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A Nobel prize-winning observation of the orbits of binary pulsars produced the first observational evidence for gravity waves.Gravity waves are thought to be produced in more familiar scenarios like a child throwing a ball, but the effect is just too weak to observe.
Actually, detection of gravitational waves appears to require devices separated by as much distance as possible. I understand that gravitational waves work not directly on objects but by rearranging the distribution of space between them. So, if a light source is separated from an observer, and a gravitational wave passes between them, the distance between them will vary, which will manifest itself as a Doppler shift although neither the source nor the observer will be aware of any change of its own position. The more mean space between them, the more pronounced the effect should be.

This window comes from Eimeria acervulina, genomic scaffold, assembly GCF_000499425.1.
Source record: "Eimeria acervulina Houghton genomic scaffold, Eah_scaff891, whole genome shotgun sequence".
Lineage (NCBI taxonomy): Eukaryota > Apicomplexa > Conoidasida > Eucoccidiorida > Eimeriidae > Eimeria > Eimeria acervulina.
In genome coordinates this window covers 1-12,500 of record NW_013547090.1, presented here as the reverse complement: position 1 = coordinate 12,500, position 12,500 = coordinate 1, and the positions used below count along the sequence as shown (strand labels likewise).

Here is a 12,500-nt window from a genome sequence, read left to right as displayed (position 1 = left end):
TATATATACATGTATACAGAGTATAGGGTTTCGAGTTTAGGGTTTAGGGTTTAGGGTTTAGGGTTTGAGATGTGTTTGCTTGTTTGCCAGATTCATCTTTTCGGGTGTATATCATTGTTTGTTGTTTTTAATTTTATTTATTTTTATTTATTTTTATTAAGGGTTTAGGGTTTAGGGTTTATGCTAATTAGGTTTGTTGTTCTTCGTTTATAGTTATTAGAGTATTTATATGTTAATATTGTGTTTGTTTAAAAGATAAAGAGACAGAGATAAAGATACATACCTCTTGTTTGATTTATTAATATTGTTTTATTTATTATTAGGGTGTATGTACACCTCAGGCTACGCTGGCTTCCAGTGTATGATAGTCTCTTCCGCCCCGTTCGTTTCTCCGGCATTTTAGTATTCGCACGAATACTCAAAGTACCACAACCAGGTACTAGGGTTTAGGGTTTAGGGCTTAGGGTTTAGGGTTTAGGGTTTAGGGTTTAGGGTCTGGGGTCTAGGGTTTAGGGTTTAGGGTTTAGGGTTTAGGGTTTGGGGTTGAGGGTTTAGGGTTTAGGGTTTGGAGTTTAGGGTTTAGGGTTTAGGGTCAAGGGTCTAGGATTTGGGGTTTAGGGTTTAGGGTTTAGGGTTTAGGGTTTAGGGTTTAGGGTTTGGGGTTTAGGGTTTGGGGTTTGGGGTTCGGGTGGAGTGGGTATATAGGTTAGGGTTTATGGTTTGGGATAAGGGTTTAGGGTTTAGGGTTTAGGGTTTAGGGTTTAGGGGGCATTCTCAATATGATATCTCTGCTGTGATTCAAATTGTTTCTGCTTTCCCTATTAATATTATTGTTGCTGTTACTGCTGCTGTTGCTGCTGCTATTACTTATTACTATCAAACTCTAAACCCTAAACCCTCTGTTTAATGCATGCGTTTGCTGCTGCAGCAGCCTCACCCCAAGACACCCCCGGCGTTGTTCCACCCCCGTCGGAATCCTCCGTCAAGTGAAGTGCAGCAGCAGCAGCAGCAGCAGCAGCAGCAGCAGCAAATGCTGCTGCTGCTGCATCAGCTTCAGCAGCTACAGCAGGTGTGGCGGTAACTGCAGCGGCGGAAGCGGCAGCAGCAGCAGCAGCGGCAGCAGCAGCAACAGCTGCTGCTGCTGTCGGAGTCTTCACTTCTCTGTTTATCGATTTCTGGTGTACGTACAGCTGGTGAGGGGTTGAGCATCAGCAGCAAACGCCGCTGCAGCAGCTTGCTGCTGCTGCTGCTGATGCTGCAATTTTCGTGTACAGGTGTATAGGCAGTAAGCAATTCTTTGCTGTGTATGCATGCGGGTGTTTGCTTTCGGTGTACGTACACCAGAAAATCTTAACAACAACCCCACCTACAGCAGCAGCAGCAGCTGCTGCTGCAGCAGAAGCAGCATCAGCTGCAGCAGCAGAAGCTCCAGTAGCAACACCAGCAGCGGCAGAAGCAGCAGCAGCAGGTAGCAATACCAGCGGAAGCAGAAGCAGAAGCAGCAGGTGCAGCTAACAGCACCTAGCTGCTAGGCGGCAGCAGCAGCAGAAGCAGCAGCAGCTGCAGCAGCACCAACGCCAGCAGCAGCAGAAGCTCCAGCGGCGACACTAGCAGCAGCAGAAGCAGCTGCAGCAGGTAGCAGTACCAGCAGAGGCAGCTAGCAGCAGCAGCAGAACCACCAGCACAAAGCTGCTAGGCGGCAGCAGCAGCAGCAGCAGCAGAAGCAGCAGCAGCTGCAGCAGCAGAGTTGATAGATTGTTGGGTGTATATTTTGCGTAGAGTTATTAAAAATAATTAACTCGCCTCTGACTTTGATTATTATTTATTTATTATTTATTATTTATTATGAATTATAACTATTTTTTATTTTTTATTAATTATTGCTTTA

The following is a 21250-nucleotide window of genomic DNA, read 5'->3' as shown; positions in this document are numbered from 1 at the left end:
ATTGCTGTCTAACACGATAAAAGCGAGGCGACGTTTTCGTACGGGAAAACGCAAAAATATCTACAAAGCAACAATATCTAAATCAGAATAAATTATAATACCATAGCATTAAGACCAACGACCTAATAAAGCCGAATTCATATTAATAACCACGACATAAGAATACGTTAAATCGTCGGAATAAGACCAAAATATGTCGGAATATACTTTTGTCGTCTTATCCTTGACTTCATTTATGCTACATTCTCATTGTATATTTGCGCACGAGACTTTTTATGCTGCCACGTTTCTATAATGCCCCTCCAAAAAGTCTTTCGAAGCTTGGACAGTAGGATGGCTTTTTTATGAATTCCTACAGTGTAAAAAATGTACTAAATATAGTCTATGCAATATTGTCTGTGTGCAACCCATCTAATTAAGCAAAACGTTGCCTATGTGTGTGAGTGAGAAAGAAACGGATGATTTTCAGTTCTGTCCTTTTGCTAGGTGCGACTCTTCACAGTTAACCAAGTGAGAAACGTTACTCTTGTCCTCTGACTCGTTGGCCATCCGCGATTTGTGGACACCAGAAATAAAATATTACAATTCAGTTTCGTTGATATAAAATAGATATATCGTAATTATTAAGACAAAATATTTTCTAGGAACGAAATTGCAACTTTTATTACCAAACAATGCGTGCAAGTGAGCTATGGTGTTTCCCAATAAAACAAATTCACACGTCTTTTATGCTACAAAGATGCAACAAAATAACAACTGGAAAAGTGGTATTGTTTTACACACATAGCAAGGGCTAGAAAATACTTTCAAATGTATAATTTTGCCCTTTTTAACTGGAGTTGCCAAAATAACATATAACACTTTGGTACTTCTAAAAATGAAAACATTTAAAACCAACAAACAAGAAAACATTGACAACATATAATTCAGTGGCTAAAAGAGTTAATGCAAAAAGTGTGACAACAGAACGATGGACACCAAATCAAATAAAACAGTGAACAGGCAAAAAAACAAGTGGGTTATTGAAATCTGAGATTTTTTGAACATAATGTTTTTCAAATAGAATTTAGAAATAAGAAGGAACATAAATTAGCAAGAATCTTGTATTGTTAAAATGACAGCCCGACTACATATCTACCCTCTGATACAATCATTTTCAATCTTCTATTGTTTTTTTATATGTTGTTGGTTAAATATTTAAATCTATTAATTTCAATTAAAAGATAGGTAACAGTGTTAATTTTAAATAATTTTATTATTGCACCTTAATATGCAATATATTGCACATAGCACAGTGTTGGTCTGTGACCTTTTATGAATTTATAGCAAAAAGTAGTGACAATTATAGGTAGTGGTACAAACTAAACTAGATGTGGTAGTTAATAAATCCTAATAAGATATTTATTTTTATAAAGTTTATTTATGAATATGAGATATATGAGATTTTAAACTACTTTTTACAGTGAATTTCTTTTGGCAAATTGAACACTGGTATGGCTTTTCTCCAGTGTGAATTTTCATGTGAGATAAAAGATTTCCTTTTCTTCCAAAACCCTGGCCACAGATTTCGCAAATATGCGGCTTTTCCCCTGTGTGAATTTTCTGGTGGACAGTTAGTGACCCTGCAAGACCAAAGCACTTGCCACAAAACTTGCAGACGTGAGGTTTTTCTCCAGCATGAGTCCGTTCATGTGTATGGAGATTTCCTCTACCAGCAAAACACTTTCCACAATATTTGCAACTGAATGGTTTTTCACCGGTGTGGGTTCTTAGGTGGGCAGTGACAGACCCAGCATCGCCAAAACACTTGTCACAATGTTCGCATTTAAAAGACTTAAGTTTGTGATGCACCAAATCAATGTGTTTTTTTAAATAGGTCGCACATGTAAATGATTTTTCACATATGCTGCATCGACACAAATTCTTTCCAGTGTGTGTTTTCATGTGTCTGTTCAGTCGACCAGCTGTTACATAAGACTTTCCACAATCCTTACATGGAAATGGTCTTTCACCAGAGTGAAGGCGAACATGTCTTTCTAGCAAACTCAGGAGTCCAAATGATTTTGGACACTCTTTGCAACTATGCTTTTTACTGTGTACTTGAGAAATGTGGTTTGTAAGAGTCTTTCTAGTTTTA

two positively charged plates
Quotetwo positively charged platesIf the plates are far apart (eg 1 km), the charge will provide little repulsion between the plates.The same goes if the plates are + & -, or even just uncharged.